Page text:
News Source = techcrunch.com

Hacker dumps thousands of sensitive Mexican embassy documents online

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A hacker stole thousands of documents from Mexico’s embassy in Guatemala and posted them online.

The hacker, who goes by the online handle @0x55Taylor, tweeted a link to the data earlier this week. The data is no longer available for download after the cloud host pulled the data offline, but the hacker shared the document dump with TechCrunch to verify its contents.

The hacker told TechCrunch in a message: “A vulnerable server in Guatemala related to the Mexican embassy was compromised and I downloaded all the documents and databases.” He said he contacted Mexican officials but he was ignored.

In previous correspondence with the hacker, he said he tries to report problems and has received bounty payouts for his discoveries. “But when I don’t get a reply, then it’s going public,” he said.

More than 4,800 documents were stolen, most of which related to the inner workings of the Mexican embassy in the Guatemalan capital, including its consular activities, such as recognizing births and deaths, dealing with Mexican citizens who have been incarcerated or jailed and the issuing of travel documents.

More than a thousand passports — including identification issued to diplomats — were stolen. (Image: supplied)

We found more than a thousand highly sensitive identity documents of primarily Mexican citizens and diplomats — including scans of passports, visas, birth certificates and more — but also some Guatemalan citizens.

Several documents contained scans of the front and back of payment cards.

One of the diplomatic visas issued to a Mexican diplomat stolen in the files. (Image: supplied)

The stolen data also included dozens of letters granting diplomatic rights, privileges and immunities to embassy staff. Diplomatic rights grant employees of the foreign embassy certain protections from their host country’s government and law enforcement. Diplomatic immunity, for example, allows staff to be granted safe passage in and out of the country and are generally safe from prosecution. Other documents seen by TechCrunch were signed off personally by Mexico’s ambassador to Guatemala, Luis Manuel López Moreno, and were instructed to be transported by diplomatic bag, which foreign missions use to transport official correspondence between countries that cannot be searched by police or customs.

Many of the files were marked “confidential,” though it’s not known if the hacked data included anything considered by the Mexican government to be classified or secret. Other files were internal administrative documents relating to staff medical expenses, vacation and time off and vehicle certifications.

When reached Friday, Gerardo Izzo, a spokesperson for the consul general in New York, said it is taking the matter “very seriously” but did not immediately have comment.

Friday is a national holiday in Mexico.

Related stories:

News Source = techcrunch.com

Alphabet’s Sidewalk Labs is developing visual cues to indicate when their tech is monitoring you

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Alphabet’s subsidiary focused on urban tech development, Sidewalk Labs, is now trying to reinvent signage for smart cities. These signs aren’t to direct the flow of traffic, or to point the way to urban landmarks — they’re designed to let citizens know when they’re being monitored.

The proposal is part of a push by the company to acclimate people to the technologies that it’s deploying in cities like New York and Toronto.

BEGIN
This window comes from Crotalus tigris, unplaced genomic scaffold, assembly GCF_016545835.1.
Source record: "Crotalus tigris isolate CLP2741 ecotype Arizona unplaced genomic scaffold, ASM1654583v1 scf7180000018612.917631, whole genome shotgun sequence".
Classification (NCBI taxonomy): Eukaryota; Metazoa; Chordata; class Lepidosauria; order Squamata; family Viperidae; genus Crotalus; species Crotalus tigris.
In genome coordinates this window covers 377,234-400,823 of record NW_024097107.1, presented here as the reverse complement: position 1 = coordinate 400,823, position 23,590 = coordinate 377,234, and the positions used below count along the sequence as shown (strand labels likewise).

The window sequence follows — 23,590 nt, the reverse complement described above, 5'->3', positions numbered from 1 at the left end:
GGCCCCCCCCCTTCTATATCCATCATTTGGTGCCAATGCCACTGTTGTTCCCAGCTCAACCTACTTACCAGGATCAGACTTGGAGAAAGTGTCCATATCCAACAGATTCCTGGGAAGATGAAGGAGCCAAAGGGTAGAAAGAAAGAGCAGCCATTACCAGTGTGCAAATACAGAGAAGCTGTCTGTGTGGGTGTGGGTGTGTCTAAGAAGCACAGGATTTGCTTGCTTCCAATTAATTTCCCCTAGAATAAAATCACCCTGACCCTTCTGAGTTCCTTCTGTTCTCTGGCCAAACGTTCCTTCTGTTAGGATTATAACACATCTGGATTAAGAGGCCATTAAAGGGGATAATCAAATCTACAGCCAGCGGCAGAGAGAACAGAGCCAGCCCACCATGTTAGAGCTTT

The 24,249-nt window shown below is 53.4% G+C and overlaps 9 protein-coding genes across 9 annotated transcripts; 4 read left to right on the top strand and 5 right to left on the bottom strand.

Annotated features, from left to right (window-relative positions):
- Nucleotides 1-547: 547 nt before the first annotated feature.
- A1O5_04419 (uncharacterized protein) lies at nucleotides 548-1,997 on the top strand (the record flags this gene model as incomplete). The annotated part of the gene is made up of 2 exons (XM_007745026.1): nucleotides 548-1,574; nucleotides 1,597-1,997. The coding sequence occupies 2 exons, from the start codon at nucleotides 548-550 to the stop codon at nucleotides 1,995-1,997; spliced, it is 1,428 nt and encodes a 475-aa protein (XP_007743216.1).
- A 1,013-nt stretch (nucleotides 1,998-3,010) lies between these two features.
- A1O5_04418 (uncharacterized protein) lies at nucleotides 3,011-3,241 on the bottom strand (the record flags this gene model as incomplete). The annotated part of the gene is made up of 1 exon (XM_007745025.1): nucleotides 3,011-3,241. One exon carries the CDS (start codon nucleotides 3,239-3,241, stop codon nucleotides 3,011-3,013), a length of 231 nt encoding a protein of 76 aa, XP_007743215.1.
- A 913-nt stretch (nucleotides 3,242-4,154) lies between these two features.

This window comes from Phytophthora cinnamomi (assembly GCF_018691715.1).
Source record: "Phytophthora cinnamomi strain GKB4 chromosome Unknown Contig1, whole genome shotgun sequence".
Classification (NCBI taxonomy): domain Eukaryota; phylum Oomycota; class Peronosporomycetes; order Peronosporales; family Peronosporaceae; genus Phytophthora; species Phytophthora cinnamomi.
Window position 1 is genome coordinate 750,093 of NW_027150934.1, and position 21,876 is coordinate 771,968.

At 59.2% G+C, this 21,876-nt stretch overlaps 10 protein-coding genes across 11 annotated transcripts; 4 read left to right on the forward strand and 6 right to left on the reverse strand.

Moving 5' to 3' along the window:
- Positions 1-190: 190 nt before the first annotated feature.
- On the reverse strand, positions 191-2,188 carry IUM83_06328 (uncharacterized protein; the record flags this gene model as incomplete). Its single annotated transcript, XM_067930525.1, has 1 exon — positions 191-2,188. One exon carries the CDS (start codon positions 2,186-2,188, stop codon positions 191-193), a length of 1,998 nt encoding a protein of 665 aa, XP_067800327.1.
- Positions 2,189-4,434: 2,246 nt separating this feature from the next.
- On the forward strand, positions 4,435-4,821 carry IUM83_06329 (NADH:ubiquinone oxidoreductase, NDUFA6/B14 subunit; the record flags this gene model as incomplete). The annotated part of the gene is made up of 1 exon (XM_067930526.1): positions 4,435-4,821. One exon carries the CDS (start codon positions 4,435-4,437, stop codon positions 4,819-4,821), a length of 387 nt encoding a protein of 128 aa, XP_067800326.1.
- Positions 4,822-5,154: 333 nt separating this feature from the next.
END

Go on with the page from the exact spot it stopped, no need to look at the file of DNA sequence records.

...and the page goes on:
Globally, competition for contracts to deploy sensors, data management and predictive technologies in cities can run into the tens of millions, if not billions of dollars, and Sidewalk Labs knows this better than most. Because its projects are among the most ambitious deployments of sensing and networking technologies for smart cities, the company has also faced the most public criticism.

So at least partially in an attempt to blunt attacks from critics, the company is proposing to make its surveillance and monitoring efforts more transparent.

“Digital technology is all around us, but often invisible. Consider: on any one urban excursion (your commute, perhaps), you could encounter CCTVs, traffic cameras, transit card readers, bike lane counters, Wi-Fi access points, occupancy sensors that open doors — potentially all on the same block,” writes Jacqueline Lu, whose title is “assistant director of the public realm” at Sidewalk Labs.

Lu notes that while the technologies can be useful, there’s little transparency around the data these technologies are collecting, who the data is being collected by and what the data is collected for.

Cities like Boston and London already indicate when technology is being used in the urban environment, but Sidewalk Labs convened a group of designers and urban planners to come up with a system for signage that would make the technology being used even more public for citizens going about their day.

Image courtesy of Sidewalk Labs

Back in 2013, the U.S. Federal Trade Commission called for the development of these types of indicators when it issued a call for mobile privacy disclosures. But that seems to have resulted in companies just drafting reams of jargon-filled disclosures that obscured more than they revealed.

At Sidewalk, the goal is transparency, say the authors of the company’s suggested plan.

“We strongly believe that people should know how and why data is being collected and used in the public realm, and we also believe that design and technology can meaningfully facilitate this understanding. For these reasons, we embarked on a collaborative project to imagine what digital transparency in the public realm could be like,” writes Lu and her co-authors Principal Designer Patrick Keenan and Legal Associate Chelsey Colbert.

As an example, Sidewalk showed off potential designs for signage that would alert people to the presence of the company’s Numina technology.

That tech monitors traffic patterns by recording, anonymizing and transmitting data from sensors using digital recording and algorithmically enhanced software to track movement in an area. These sensors are installed on light poles and transmit data wirelessly.